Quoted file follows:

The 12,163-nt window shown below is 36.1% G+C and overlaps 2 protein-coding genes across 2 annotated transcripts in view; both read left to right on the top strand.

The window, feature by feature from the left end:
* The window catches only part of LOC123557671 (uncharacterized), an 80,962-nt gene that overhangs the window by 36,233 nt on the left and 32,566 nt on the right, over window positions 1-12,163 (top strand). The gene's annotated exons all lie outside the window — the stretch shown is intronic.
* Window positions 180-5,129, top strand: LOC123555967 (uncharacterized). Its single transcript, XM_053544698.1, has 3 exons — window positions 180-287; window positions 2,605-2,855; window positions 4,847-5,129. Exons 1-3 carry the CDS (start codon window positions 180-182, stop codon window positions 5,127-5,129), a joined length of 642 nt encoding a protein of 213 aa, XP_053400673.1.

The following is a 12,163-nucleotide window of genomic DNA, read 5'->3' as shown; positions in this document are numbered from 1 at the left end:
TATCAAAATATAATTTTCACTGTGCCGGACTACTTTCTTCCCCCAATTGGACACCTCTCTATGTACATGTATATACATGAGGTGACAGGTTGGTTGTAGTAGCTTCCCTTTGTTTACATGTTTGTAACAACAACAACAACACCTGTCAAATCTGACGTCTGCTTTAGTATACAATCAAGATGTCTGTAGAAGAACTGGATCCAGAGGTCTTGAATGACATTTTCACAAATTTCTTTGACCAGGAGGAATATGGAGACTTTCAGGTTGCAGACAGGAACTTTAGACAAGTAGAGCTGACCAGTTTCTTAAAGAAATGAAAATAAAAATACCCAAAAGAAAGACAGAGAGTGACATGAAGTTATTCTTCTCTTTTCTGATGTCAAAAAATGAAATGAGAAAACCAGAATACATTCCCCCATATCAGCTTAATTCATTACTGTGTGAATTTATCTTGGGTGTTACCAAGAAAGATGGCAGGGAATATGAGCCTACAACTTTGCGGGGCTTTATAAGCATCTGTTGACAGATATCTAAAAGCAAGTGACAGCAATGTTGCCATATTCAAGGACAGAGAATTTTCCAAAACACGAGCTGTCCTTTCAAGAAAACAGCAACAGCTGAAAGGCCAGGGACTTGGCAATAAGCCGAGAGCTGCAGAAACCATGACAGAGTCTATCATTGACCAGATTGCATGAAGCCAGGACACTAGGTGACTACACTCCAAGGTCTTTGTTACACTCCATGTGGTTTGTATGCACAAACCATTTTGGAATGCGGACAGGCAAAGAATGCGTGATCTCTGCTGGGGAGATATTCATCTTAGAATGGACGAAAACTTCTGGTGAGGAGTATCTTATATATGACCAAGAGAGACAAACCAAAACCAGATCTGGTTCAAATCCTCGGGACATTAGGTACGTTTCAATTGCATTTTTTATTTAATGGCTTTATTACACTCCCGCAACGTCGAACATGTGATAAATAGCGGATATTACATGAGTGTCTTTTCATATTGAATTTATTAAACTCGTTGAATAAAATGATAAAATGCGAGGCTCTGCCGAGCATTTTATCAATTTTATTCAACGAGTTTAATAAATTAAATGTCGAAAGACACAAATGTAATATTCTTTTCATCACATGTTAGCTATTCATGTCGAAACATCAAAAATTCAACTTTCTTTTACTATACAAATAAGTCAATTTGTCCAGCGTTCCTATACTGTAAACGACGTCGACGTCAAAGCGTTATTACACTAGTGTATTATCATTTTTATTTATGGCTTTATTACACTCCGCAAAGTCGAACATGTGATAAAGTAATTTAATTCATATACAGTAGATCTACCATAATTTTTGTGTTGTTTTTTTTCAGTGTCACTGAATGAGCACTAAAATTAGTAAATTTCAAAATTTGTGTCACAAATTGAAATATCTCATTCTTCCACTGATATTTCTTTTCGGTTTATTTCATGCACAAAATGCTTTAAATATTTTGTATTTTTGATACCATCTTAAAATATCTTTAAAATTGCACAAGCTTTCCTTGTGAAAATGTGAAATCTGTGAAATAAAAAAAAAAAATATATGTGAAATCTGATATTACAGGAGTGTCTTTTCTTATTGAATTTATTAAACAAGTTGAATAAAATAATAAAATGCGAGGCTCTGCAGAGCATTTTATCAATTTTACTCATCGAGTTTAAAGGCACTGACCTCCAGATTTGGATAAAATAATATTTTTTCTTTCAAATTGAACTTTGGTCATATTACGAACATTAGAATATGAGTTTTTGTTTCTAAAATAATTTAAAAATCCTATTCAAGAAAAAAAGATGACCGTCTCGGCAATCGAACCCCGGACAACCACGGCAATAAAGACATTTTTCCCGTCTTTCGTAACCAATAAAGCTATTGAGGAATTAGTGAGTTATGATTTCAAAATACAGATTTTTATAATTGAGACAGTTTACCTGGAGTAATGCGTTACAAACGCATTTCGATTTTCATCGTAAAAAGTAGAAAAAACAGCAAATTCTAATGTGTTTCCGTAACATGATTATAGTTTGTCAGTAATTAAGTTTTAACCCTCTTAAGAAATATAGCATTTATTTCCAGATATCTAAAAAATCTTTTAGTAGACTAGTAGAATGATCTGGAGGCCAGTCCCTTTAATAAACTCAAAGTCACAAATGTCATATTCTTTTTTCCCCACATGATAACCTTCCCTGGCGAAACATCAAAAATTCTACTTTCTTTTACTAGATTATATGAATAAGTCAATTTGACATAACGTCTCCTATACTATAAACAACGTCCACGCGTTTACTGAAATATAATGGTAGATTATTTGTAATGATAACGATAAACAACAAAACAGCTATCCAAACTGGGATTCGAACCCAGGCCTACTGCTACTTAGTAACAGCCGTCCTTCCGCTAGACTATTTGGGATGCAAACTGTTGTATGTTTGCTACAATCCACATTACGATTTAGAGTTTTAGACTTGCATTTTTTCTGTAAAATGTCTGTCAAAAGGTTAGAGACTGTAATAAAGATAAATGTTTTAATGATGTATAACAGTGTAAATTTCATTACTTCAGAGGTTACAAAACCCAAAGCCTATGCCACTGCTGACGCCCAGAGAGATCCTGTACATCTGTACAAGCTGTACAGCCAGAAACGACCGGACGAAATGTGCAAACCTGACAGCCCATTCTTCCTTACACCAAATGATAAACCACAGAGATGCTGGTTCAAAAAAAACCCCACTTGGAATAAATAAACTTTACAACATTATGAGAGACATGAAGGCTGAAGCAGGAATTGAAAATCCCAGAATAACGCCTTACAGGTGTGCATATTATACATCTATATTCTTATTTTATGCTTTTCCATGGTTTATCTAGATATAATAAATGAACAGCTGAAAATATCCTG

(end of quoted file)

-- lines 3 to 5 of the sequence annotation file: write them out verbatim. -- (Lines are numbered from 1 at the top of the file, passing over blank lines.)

* The window catches only part of LOC123557671 (uncharacterized), an 80,962-nt gene that overhangs the window by 36,233 nt on the left and 32,566 nt on the right, over window positions 1-12,163 (top strand). The gene's annotated exons all lie outside the window — the stretch shown is intronic.
* Window positions 180-5,129, top strand: LOC123555967 (uncharacterized). Its single transcript, XM_053544698.1, has 3 exons — window positions 180-287; window positions 2,605-2,855; window positions 4,847-5,129. Exons 1-3 carry the CDS (start codon window positions 180-182, stop codon window positions 5,127-5,129), a joined length of 642 nt encoding a protein of 213 aa, XP_053400673.1.

The following is a 12,163-nucleotide window of genomic DNA, read 5'->3' as shown; positions in this document are numbered from 1 at the left end: